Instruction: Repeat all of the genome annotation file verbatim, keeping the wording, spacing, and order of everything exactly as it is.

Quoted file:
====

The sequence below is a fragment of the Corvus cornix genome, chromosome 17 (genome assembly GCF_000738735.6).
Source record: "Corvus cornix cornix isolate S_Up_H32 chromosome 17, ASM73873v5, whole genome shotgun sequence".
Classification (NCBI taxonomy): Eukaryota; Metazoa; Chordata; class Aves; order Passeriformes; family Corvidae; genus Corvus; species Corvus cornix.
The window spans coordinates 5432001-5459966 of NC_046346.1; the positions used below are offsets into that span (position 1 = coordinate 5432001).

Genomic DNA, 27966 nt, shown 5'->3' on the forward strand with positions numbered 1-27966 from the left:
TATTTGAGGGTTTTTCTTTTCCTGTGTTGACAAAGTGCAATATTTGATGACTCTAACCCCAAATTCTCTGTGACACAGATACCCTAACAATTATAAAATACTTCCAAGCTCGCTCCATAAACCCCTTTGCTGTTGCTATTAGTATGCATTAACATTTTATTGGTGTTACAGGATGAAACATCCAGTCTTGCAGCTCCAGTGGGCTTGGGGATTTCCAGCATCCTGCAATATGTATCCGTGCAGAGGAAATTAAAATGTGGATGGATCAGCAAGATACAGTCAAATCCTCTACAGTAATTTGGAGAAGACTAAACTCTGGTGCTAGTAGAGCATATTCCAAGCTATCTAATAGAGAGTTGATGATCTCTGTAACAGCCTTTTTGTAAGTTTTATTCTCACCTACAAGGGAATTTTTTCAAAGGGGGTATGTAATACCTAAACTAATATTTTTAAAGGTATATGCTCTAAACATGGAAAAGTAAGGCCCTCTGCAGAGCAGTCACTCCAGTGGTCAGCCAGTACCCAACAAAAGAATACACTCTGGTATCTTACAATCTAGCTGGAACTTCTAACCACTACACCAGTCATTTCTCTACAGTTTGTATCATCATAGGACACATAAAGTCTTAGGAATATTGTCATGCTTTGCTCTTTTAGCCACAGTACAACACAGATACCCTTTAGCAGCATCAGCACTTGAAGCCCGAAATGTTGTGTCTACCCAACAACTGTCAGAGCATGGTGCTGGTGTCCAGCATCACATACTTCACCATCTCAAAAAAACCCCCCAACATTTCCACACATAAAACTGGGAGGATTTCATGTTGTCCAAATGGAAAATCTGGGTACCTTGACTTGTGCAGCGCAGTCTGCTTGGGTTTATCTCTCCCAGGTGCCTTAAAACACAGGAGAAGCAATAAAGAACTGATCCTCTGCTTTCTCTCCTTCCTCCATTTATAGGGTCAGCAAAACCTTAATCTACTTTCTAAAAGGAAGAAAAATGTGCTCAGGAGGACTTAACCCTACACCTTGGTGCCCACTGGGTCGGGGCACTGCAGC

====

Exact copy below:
The sequence below is a fragment of the Corvus cornix genome, chromosome 17 (genome assembly GCF_000738735.6).
Source record: "Corvus cornix cornix isolate S_Up_H32 chromosome 17, ASM73873v5, whole genome shotgun sequence".
Classification (NCBI taxonomy): Eukaryota; Metazoa; Chordata; class Aves; order Passeriformes; family Corvidae; genus Corvus; species Corvus cornix.
The window spans coordinates 5432001-5459966 of NC_046346.1; the positions used below are offsets into that span (position 1 = coordinate 5432001).

Genomic DNA, 27966 nt, shown 5'->3' on the forward strand with positions numbered 1-27966 from the left:
TATTTGAGGGTTTTTCTTTTCCTGTGTTGACAAAGTGCAATATTTGATGACTCTAACCCCAAATTCTCTGTGACACAGATACCCTAACAATTATAAAATACTTCCAAGCTCGCTCCATAAACCCCTTTGCTGTTGCTATTAGTATGCATTAACATTTTATTGGTGTTACAGGATGAAACATCCAGTCTTGCAGCTCCAGTGGGCTTGGGGATTTCCAGCATCCTGCAATATGTATCCGTGCAGAGGAAATTAAAATGTGGATGGATCAGCAAGATACAGTCAAATCCTCTACAGTAATTTGGAGAAGACTAAACTCTGGTGCTAGTAGAGCATATTCCAAGCTATCTAATAGAGAGTTGATGATCTCTGTAACAGCCTTTTTGTAAGTTTTATTCTCACCTACAAGGGAATTTTTTCAAAGGGGGTATGTAATACCTAAACTAATATTTTTAAAGGTATATGCTCTAAACATGGAAAAGTAAGGCCCTCTGCAGAGCAGTCACTCCAGTGGTCAGCCAGTACCCAACAAAAGAATACACTCTGGTATCTTACAATCTAGCTGGAACTTCTAACCACTACACCAGTCATTTCTCTACAGTTTGTATCATCATAGGACACATAAAGTCTTAGGAATATTGTCATGCTTTGCTCTTTTAGCCACAGTACAACACAGATACCCTTTAGCAGCATCAGCACTTGAAGCCCGAAATGTTGTGTCTACCCAACAACTGTCAGAGCATGGTGCTGGTGTCCAGCATCACATACTTCACCATCTCAAAAAAACCCCCCAACATTTCCACACATAAAACTGGGAGGATTTCATGTTGTCCAAATGGAAAATCTGGGTACCTTGACTTGTGCAGCGCAGTCTGCTTGGGTTTATCTCTCCCAGGTGCCTTAAAACACAGGAGAAGCAATAAAGAACTGATCCTCTGCTTTCTCTCCTTCCTCCATTTATAGGGTCAGCAAAACCTTAATCTACTTTCTAAAAGGAAGAAAAATGTGCTCAGGAGGACTTAACCCTACACCTTGGTGCCCACTGGGTCGGGGCACTGCAGC